CFP Themed Session: ‘Cyborg Musicking’


9th Conference of the Royal Musical Association Music and Philosophy Study Group
Department of Music, King’s College London; Thursday and Friday, 11–12 July 2024 

Themed Sessions invite papers centered on a shared topic. These sessions run in addition to Free Paper Sessions and Associate Sessions. The MPSG committee and the session convenor invites proposals for 20-minute (in person) papers related to a Themed Session, ‘Cyborg Musicking’.  

To propose a paper, please send a paper title and abstract of no more than 350 words to the session convenor, Dr Michael Boyle (, by the deadline of Tuesday 31st October. The decision regarding the acceptance of proposals will be communicated in December.  

Cyborg Musicking: Perspectives on Musical Creativity and Technology

It has been argued increasingly over recent decades that understanding the way technology influences our cognitive lives is crucial to understanding how human beings exist and (inter)act in the world. From the earliest bone flutes, to a modern performer reading a score from a digital tablet, to a composer using AI to assist in the compositional process, musicking has always been an inherently technological mediated process. As such, musical creativity can be productively explored through philosophical approaches which focus on the relationship between humans and technology – Heideggerian phenomenology, Latourian actor-networks, and Clark and Chalmer’s extended mind, to name but a few – and can also be a useful tool for developing and critiquing those same perspectives.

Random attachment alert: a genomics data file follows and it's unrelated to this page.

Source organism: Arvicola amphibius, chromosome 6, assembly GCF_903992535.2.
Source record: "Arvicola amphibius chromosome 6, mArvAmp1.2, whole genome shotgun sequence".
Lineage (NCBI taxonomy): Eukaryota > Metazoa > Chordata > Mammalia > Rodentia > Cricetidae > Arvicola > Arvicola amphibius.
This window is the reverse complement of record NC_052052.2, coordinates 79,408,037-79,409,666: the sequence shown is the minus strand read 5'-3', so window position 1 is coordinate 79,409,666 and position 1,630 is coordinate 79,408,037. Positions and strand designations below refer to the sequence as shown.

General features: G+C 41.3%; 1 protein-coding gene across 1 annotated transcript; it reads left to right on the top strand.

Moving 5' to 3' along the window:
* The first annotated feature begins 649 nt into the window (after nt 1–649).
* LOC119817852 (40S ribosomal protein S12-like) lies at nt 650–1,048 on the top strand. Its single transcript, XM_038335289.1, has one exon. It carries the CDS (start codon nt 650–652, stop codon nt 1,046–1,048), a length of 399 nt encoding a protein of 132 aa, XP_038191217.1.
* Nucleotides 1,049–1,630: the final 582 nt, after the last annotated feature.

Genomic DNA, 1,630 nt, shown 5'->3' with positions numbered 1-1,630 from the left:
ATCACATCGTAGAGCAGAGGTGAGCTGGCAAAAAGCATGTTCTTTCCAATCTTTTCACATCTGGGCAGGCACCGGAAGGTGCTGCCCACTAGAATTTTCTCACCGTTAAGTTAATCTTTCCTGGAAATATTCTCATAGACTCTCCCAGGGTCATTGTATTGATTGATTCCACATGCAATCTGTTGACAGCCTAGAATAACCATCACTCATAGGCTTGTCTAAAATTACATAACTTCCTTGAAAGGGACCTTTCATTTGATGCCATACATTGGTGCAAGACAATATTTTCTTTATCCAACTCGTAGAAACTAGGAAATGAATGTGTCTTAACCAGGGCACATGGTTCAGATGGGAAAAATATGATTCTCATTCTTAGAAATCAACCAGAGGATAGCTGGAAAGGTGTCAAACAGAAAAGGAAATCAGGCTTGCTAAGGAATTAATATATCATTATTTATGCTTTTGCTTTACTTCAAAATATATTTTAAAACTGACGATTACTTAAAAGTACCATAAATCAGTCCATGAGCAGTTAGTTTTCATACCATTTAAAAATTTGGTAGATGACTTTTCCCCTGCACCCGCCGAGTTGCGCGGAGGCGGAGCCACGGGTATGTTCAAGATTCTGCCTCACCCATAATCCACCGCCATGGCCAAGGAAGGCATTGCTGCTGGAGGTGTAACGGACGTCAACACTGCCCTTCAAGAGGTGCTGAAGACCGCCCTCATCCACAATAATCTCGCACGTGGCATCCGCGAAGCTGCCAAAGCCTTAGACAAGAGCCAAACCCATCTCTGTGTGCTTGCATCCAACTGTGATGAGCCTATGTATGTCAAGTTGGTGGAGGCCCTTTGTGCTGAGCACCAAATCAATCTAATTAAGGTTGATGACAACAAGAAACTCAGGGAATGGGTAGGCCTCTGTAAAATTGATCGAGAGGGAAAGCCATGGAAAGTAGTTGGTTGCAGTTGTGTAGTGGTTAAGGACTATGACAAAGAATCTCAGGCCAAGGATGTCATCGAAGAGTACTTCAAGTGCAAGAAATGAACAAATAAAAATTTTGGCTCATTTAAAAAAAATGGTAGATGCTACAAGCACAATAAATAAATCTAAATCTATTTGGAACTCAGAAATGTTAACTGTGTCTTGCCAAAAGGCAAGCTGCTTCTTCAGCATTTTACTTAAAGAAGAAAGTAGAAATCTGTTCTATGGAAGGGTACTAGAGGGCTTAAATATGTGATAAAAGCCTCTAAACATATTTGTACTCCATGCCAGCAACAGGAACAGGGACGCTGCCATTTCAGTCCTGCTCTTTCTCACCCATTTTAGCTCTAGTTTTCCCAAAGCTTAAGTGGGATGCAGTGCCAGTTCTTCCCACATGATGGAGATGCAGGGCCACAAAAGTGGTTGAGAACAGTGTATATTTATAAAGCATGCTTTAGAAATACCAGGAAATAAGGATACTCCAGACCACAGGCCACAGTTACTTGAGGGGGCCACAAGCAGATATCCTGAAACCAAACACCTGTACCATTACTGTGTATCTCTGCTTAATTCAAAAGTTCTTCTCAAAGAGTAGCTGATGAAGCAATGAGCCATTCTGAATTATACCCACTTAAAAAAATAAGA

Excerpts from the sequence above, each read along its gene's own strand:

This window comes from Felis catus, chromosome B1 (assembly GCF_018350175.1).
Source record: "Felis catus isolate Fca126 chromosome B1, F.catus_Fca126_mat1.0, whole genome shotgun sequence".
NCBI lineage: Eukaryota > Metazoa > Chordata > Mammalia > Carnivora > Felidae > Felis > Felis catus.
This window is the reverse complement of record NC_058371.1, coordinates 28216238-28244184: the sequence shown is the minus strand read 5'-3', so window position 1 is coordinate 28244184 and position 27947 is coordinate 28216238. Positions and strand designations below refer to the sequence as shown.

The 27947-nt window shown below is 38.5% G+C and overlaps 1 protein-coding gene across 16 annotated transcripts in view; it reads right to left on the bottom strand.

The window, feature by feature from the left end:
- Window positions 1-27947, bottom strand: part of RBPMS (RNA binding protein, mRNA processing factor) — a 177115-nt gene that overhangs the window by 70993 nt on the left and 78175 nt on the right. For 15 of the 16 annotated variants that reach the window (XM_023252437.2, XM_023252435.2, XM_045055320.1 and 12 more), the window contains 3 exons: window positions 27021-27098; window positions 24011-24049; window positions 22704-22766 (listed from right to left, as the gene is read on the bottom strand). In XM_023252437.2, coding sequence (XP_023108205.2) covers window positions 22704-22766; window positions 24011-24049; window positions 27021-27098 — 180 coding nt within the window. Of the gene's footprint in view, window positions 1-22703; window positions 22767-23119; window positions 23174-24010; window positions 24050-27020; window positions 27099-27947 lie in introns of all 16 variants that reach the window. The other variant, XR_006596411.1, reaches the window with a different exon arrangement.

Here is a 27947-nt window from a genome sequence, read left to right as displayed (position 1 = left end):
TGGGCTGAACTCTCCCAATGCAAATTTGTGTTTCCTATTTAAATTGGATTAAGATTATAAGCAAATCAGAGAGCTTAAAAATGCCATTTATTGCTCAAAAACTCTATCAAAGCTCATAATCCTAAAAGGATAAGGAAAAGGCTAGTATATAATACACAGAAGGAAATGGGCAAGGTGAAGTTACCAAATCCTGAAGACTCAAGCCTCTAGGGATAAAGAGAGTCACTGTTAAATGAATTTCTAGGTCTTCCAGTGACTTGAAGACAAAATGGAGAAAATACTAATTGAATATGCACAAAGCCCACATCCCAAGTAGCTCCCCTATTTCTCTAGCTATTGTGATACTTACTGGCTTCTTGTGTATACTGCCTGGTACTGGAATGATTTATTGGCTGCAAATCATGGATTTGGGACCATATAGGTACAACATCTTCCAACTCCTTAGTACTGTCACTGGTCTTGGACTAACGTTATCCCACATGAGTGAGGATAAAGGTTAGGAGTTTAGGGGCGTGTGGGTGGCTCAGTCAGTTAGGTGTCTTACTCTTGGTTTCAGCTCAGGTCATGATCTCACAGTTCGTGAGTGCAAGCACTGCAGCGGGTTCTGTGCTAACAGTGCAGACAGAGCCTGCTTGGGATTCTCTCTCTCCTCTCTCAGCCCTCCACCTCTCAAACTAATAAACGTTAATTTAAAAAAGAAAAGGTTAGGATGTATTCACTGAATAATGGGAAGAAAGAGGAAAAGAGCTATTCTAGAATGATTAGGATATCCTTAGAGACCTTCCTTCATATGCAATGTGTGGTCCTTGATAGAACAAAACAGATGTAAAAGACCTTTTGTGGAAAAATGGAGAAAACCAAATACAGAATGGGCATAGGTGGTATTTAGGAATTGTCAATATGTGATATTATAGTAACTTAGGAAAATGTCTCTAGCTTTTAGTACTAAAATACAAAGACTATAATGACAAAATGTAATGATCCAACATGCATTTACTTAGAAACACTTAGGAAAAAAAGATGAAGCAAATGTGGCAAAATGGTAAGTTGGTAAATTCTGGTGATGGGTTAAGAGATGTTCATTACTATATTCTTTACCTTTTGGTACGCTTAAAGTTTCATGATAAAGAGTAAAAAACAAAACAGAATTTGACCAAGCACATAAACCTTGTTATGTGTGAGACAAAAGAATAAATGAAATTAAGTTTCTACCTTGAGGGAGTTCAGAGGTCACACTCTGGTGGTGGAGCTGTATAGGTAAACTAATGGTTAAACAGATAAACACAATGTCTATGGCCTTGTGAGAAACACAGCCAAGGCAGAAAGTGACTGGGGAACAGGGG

This themed session aims to bring together disparate perspectives on the relationships between musical practice and musical technologies, from all relevant fields of music and philosophy. The session therefore welcomes paper submissions which apply philosophical ideas about the relationship between mind and technology to musical creativity, or which use musical creativity as a lens through which to investigate those relationships, including those which use practice-research methodologies in combination with philosophical approaches.
Examples of specific topics are limitless, but could include:

  • Explorations of the impact of a specific technology on musical thought or creativity.
  • Ethical dilemmas to do with authorship of musical work or sustainability.
  • Musical practice which attempts to explore the human/technology relationship.
  • Explorations of technological mediation in the development of musical skill.
  • Explorations of a specific musician’s relationship with technology, or that of a specific sub-discipline/genre.

Further details of the conference, including the Call for Papers for Free Sessions on any area of music and philosophy (deadline: 31st October), can be found here.

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